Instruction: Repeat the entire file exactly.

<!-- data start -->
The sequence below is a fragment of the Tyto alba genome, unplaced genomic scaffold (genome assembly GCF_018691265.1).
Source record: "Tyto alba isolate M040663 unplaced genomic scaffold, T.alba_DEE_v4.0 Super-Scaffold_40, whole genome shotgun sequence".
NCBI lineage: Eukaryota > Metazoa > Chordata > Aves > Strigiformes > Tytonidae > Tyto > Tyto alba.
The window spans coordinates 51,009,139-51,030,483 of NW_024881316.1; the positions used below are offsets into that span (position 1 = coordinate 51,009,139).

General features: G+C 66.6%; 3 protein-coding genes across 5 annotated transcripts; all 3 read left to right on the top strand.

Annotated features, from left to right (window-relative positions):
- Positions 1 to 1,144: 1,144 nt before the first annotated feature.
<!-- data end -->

The sequence below is a fragment of the Tyto alba genome, unplaced genomic scaffold (genome assembly GCF_018691265.1).
Source record: "Tyto alba isolate M040663 unplaced genomic scaffold, T.alba_DEE_v4.0 Super-Scaffold_40, whole genome shotgun sequence".
NCBI lineage: Eukaryota > Metazoa > Chordata > Aves > Strigiformes > Tytonidae > Tyto > Tyto alba.
The window spans coordinates 51,009,139-51,030,483 of NW_024881316.1; the positions used below are offsets into that span (position 1 = coordinate 51,009,139).

General features: G+C 66.6%; 3 protein-coding genes across 5 annotated transcripts; all 3 read left to right on the top strand.

Annotated features, from left to right (window-relative positions):
- Positions 1 to 1,144: 1,144 nt before the first annotated feature.